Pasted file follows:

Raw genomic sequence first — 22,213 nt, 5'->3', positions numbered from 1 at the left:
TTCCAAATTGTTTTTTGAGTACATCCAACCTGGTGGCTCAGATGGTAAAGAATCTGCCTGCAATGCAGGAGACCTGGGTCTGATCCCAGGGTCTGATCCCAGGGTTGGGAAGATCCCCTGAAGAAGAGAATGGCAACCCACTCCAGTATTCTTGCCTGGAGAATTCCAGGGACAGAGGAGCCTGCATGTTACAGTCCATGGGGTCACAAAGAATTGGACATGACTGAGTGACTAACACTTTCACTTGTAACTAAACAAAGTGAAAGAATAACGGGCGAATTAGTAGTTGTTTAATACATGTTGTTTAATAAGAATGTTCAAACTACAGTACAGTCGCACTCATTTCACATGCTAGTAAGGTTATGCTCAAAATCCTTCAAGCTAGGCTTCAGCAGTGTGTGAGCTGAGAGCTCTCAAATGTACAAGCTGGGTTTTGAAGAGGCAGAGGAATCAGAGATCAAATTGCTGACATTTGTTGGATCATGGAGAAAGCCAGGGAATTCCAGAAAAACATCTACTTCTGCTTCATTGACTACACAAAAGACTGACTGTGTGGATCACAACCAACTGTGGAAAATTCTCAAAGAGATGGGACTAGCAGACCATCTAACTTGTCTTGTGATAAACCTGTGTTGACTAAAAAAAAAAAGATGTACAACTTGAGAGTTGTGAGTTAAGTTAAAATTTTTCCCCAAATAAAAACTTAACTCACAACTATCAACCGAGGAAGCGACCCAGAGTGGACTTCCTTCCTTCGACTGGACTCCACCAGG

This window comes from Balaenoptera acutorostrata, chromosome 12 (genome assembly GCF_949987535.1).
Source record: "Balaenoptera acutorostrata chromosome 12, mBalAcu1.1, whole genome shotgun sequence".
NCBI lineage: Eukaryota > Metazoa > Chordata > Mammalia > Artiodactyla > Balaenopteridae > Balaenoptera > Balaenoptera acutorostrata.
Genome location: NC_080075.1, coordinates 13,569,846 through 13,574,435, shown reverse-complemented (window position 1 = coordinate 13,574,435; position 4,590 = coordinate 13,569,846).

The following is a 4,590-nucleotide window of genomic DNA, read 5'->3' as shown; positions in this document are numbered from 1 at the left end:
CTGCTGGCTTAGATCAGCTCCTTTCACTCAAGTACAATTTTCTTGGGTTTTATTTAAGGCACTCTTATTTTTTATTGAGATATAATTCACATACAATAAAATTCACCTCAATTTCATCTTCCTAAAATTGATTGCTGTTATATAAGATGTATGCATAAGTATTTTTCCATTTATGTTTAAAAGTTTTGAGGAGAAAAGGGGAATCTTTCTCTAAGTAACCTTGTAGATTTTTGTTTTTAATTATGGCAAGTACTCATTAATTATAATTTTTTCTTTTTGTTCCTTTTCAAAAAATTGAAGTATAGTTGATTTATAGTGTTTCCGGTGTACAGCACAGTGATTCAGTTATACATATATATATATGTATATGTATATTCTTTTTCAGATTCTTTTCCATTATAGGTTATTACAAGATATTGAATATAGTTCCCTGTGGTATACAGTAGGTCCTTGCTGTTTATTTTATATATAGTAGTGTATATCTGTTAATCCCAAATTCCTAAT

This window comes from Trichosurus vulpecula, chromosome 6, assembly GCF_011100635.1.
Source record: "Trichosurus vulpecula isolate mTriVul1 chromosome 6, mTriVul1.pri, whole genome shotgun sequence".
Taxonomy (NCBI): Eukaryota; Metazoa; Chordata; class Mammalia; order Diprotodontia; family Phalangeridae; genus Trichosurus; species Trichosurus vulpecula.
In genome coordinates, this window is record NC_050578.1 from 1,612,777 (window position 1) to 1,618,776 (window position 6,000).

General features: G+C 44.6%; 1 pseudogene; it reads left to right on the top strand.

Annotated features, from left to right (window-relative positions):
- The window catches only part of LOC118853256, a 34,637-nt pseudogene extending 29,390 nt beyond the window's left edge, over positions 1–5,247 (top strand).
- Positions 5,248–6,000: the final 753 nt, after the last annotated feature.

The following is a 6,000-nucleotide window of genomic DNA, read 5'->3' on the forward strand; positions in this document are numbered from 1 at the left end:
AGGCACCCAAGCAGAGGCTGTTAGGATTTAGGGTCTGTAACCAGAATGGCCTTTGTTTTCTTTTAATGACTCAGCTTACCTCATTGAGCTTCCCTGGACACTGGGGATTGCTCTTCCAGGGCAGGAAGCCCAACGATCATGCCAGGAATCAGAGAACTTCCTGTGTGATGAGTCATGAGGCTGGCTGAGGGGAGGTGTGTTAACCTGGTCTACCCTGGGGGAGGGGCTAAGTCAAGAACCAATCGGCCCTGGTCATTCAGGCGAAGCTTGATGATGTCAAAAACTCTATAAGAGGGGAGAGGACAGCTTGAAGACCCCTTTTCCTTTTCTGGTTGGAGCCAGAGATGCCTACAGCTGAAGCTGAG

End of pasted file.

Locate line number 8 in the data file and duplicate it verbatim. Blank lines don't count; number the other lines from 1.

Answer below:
CTGCTGGCTTAGATCAGCTCCTTTCACTCAAGTACAATTTTCTTGGGTTTTATTTAAGGCACTCTTATTTTTTATTGAGATATAATTCACATACAATAAAATTCACCTCAATTTCATCTTCCTAAAATTGATTGCTGTTATATAAGATGTATGCATAAGTATTTTTCCATTTATGTTTAAAAGTTTTGAGGAGAAAAGGGGAATCTTTCTCTAAGTAACCTTGTAGATTTTTGTTTTTAATTATGGCAAGTACTCATTAATTATAATTTTTTCTTTTTGTTCCTTTTCAAAAAATTGAAGTATAGTTGATTTATAGTGTTTCCGGTGTACAGCACAGTGATTCAGTTATACATATATATATATGTATATGTATATTCTTTTTCAGATTCTTTTCCATTATAGGTTATTACAAGATATTGAATATAGTTCCCTGTGGTATACAGTAGGTCCTTGCTGTTTATTTTATATATAGTAGTGTATATCTGTTAATCCCAAATTCCTAAT